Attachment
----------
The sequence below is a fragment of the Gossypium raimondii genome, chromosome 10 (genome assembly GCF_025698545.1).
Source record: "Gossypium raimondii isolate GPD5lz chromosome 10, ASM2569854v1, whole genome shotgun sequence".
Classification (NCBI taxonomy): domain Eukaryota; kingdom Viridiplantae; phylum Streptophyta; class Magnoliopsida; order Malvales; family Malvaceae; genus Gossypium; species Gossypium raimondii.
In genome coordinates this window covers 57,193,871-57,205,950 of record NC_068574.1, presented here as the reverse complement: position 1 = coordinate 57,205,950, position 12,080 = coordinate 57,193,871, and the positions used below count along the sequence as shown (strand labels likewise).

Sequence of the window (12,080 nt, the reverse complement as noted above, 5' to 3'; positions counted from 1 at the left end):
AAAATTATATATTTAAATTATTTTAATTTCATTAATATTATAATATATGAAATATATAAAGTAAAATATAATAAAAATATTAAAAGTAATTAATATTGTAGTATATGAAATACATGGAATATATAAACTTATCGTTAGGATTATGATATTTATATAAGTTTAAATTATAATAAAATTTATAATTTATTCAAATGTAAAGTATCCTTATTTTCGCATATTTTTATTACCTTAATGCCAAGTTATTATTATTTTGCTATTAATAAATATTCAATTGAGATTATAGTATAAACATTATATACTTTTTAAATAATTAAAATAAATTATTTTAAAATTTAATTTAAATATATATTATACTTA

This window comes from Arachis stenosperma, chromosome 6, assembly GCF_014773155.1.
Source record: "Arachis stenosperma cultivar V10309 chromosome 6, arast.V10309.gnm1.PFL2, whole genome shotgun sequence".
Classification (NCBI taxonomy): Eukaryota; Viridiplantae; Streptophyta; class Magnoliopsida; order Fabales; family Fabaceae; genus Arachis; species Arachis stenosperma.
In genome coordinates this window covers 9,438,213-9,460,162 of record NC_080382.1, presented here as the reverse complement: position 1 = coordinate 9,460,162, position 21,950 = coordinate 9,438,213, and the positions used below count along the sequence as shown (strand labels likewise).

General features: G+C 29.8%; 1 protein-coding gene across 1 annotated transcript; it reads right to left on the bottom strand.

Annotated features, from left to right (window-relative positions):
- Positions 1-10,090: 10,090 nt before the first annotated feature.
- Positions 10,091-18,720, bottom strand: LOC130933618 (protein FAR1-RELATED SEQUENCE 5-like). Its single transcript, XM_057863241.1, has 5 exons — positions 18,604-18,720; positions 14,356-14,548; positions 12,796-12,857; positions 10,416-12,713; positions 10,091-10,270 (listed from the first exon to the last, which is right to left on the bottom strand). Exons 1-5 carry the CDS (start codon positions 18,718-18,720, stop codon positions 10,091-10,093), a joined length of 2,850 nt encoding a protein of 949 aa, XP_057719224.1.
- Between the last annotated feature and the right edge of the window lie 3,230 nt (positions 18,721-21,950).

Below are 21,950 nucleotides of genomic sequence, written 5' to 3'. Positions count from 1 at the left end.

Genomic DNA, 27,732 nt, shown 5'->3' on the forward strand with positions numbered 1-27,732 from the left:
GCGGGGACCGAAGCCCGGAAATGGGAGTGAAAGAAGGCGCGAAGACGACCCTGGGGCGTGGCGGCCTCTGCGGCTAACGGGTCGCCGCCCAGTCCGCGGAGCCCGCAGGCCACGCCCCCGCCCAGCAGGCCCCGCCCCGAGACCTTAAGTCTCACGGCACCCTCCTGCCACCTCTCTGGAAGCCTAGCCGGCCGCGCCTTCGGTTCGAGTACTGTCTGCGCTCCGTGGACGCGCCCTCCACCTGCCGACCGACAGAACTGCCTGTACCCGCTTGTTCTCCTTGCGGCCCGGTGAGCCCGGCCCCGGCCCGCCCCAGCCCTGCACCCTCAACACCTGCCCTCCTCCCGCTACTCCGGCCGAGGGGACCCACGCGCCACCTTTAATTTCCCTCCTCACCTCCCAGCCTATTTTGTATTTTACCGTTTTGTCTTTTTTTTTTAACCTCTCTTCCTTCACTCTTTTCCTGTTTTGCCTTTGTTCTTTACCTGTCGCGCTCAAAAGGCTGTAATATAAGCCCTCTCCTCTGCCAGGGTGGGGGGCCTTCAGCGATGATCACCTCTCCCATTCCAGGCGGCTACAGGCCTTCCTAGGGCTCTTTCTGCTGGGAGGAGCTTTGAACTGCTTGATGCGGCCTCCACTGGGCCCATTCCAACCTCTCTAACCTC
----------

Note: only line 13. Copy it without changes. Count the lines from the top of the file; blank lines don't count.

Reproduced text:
- Positions 1-10,090: 10,090 nt before the first annotated feature.